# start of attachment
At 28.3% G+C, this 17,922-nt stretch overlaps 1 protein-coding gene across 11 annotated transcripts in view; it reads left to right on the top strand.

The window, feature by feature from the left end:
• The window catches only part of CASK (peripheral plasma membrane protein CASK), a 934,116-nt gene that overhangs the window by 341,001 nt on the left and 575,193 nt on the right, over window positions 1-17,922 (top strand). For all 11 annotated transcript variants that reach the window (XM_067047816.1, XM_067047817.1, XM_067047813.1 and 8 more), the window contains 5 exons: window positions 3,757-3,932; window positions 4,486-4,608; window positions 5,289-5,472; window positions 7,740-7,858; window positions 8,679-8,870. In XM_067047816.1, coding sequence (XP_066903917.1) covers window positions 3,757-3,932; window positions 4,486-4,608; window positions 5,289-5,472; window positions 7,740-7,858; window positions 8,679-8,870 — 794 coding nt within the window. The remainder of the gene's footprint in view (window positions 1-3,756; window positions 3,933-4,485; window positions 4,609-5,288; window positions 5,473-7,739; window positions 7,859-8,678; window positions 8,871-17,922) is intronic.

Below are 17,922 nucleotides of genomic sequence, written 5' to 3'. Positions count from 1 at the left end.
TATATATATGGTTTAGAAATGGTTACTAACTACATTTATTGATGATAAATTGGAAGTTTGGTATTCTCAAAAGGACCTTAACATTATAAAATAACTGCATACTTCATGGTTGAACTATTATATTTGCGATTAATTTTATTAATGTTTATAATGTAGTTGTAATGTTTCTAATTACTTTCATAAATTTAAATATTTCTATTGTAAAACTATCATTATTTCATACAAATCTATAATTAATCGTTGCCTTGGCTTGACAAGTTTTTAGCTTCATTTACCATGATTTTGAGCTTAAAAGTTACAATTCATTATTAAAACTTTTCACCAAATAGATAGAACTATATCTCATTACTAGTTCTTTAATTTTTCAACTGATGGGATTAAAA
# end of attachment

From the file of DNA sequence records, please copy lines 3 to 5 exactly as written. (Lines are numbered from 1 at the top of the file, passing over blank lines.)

• The window catches only part of CASK (peripheral plasma membrane protein CASK), a 934,116-nt gene that overhangs the window by 341,001 nt on the left and 575,193 nt on the right, over window positions 1-17,922 (top strand). For all 11 annotated transcript variants that reach the window (XM_067047816.1, XM_067047817.1, XM_067047813.1 and 8 more), the window contains 5 exons: window positions 3,757-3,932; window positions 4,486-4,608; window positions 5,289-5,472; window positions 7,740-7,858; window positions 8,679-8,870. In XM_067047816.1, coding sequence (XP_066903917.1) covers window positions 3,757-3,932; window positions 4,486-4,608; window positions 5,289-5,472; window positions 7,740-7,858; window positions 8,679-8,870 — 794 coding nt within the window. The remainder of the gene's footprint in view (window positions 1-3,756; window positions 3,933-4,485; window positions 4,609-5,288; window positions 5,473-7,739; window positions 7,859-8,678; window positions 8,871-17,922) is intronic.

Below are 17,922 nucleotides of genomic sequence, written 5' to 3'. Positions count from 1 at the left end.
TATATATATGGTTTAGAAATGGTTACTAACTACATTTATTGATGATAAATTGGAAGTTTGGTATTCTCAAAAGGACCTTAACATTATAAAATAACTGCATACTTCATGGTTGAACTATTATATTTGCGATTAATTTTATTAATGTTTATAATGTAGTTGTAATGTTTCTAATTACTTTCATAAATTTAAATATTTCTATTGTAAAACTATCATTATTTCATACAAATCTATAATTAATCGTTGCCTTGGCTTGACAAGTTTTTAGCTTCATTTACCATGATTTTGAGCTTAAAAGTTACAATTCATTATTAAAACTTTTCACCAAATAGATAGAACTATATCTCATTACTAGTTCTTTAATTTTTCAACTGATGGGATTAAAA